Cleaning and Maintaining Your Hardwood Floors

by Bill Prudehome - Date: 2007-03-01 - Word Count: 712 Share This!

The rich quality of natural hardwood floors, provide that upscale appearance to any home. The floors are enhanced with age as they develop rich patinas that are unlike any other flooring material or any other floor - every hardwood floor is unique. With a quality that has endured through the ages, hardwood floors are rugged and relatively easy to clean and maintain.

Daily Care

Dirt, grit, and sand are the biggest enemies of a hardwood floor. They create fine scratches on the finish and can imbed themselves in the finish and the cracks between slats or boards. In order to prevent any dirt, grit, and sand from scratching and dulling the surface finish use a vacuum with a non-reciprocating brush attachment regularly. I do not recommend the use of an upright vacuum that uses a reciprocating brush as the brush itself can scratch the surface of the floor. Once or twice a month use a very lightly damp (not wet) mop to clean grime. I also do not recommend the use of products such as the dry mop Swiffer, as these types of mops push the grit and sand under a cloth and across the surface and can act in a similar manner to sandpaper.

The use of small area rugs and doormats will protect the hardwood in high traffic areas and capture dirt and sand prior to them damaging the finish of your hardwood floor.

Today's hardwood floors are finished with high durability polyurethane, which is somewhat impervious to moisture. In most cases, this finish was applied to the slats or boards prior to installation, which means that the joints do not have any sealer protecting water ingress between them. Older floors may be finished with wax or varnish. Whatever the finish, any liquid, or food spills should be wiped immediately with a damp cloth followed by a dry clean towel - absorbent paper towel works well. If liquid is allowed to sit on hardwood floors, it will seep between the slats or boards, which could cause warping to occur.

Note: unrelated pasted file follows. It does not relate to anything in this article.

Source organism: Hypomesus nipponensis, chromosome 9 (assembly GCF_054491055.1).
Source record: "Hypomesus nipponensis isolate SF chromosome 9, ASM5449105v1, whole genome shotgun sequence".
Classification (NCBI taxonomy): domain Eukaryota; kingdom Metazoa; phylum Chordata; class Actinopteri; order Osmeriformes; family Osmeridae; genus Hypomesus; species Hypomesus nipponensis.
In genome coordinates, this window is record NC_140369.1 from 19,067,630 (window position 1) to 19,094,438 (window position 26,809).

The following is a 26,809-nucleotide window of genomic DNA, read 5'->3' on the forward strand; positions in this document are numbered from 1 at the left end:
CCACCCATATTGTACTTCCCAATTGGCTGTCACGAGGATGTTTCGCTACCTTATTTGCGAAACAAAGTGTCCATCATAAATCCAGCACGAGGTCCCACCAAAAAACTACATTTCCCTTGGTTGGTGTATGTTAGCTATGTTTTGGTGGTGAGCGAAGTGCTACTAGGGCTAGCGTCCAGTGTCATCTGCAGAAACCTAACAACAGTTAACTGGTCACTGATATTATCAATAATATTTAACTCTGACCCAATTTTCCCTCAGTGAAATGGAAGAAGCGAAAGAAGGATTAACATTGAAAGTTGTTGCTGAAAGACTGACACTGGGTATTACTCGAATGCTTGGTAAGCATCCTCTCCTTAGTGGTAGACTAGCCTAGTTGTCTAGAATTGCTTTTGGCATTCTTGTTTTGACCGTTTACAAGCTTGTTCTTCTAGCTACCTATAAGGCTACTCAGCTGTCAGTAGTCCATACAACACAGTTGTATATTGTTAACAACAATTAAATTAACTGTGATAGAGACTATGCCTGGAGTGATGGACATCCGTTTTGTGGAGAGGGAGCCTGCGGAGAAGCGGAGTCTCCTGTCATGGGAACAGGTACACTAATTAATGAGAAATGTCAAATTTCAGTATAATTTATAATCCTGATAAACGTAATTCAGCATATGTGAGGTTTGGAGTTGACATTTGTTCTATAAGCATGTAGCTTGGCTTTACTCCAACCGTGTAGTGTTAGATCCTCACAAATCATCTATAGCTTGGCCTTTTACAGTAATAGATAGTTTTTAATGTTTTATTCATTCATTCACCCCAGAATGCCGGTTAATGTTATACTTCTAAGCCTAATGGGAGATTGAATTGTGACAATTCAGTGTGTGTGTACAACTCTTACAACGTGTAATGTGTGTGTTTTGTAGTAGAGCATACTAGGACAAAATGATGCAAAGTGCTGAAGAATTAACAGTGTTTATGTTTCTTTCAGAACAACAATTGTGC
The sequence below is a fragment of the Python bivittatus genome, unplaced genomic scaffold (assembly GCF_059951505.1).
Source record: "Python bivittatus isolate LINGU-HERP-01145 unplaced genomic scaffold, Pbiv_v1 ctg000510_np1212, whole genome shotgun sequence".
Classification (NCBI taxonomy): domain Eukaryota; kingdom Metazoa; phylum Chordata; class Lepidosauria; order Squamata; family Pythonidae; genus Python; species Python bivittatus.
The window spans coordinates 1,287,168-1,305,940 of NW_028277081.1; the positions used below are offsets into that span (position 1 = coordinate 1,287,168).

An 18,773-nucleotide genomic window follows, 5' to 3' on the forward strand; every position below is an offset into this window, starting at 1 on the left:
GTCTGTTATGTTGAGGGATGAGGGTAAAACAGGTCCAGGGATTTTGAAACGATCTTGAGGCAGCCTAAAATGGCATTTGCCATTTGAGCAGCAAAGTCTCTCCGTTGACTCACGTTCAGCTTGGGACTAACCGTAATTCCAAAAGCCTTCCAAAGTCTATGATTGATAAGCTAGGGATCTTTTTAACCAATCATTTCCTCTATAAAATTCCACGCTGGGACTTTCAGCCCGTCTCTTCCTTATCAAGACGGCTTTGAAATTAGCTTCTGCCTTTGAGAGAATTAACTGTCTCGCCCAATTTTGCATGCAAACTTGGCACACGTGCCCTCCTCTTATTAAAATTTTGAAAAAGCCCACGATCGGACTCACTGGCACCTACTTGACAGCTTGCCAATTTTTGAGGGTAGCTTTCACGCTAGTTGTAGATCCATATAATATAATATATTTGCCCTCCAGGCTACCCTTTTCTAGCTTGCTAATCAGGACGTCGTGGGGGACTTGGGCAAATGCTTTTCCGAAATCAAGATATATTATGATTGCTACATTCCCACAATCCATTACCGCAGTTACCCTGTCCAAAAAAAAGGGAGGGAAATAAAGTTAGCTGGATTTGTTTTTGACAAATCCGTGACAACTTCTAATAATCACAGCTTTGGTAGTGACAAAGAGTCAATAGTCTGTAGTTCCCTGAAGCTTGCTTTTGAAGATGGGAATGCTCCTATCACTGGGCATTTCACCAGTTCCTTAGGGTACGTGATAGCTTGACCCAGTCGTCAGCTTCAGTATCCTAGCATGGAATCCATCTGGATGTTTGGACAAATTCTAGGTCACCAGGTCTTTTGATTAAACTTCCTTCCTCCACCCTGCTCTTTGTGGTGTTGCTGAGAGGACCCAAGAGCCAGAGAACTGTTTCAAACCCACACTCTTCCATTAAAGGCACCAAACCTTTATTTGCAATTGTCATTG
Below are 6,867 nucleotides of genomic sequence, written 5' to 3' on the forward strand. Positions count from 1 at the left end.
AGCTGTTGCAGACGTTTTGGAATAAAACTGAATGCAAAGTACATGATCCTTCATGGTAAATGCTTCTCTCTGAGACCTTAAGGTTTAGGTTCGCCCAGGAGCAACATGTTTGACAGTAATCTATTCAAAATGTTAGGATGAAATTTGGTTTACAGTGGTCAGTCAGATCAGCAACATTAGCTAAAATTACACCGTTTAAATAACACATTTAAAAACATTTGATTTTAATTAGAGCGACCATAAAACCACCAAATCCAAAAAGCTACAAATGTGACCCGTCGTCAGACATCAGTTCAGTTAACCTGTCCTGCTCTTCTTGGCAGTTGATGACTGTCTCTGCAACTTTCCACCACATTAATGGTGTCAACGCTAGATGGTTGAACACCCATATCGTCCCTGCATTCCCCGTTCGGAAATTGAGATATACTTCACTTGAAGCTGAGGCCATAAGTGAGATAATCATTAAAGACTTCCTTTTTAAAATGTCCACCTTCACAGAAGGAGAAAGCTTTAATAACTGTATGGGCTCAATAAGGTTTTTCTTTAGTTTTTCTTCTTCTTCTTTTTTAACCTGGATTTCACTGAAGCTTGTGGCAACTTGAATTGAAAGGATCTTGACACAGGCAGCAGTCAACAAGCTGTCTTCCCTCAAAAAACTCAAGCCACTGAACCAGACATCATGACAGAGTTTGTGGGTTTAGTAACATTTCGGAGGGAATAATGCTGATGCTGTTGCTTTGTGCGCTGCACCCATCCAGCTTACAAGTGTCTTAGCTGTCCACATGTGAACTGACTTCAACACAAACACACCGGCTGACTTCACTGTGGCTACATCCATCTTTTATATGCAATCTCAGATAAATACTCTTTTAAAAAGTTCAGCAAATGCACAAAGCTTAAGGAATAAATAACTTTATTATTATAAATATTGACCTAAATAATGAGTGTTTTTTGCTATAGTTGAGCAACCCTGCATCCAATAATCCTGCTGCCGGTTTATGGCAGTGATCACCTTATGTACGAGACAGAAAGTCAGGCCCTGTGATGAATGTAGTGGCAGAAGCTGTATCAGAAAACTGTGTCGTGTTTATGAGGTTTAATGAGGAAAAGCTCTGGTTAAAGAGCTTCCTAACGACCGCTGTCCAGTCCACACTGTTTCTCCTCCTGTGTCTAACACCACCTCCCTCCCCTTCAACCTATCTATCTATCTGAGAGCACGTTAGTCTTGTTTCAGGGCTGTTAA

In some cases even after reacting to a spill quickly you may see a water stain. Use a wood floor cleaner to remove the water stain. Do not use liquid soap. Rinse the wood floor cleaner with a mild solution of vinegar and water and then wipe with a clean cloth or paper towel. If the stain persists you can use some ultra fine sand paper, 600 grit, or some #0000 steel wool. Use the sandpaper or steel wool and rub very gently in line with the grain. Once the stain has been removed you can buff with a clean cloth and if necessary wax or apply polyurethane or varnish which ever is the original finish.

Quarterly Care

Every few months your hardwood floor should be cleaned with a hardwood floor cleaner in order to remove accumulated grease and grime. Always use a floor cleaner with a neutral pH.

Never apply ammonia-based cleaners, liquid soap detergent or any cleaner that has an abrasive substance in it. Any of the aforementioned cleaners will damage the surface finish and in some cases actually strip the finish from the floor.

If your hardwood floor has a wax finish, it should be buffed once or twice a year. Scuffmarks that occur on waxed floors can be removed with spot buffing, if and when required. A hardwood floor with a polyurethane finish never needs buffing and it should not be waxed.

Preventative Care

Use felt pads under furniture legs and feet in order to prevent your hardwood floor from being gouged or dented. Try to avoid dropping sharp or heavy objects as this may cause gouging and dents to occur. UV rays from the sun will fade and discolor hardwood floors. A polyurethane finish on your floor should protect it from fading from UV rays coming through windows. However, varnish and wax both yellow when in direct sunlight. If you are unsure of the finish on your hardwood floor, it is probably wise to close drapes and blinds in order to block the UV rays from direct contact with the hardwood floor. Sunlight is known to change the color of some hardwood floors dramatically.

A hardwood floor is a major investment and to keep it looking like new for generations to come a little tender loving care is well justified.

Related Tags: maintenance, cleaning, floor, flooring, clean, maintaining, oak, ash, hardwood, maintain, maple

For additional information on flooring products for your home or other renovation projects including landscaping and gardening, visit Renovation Headquarters.

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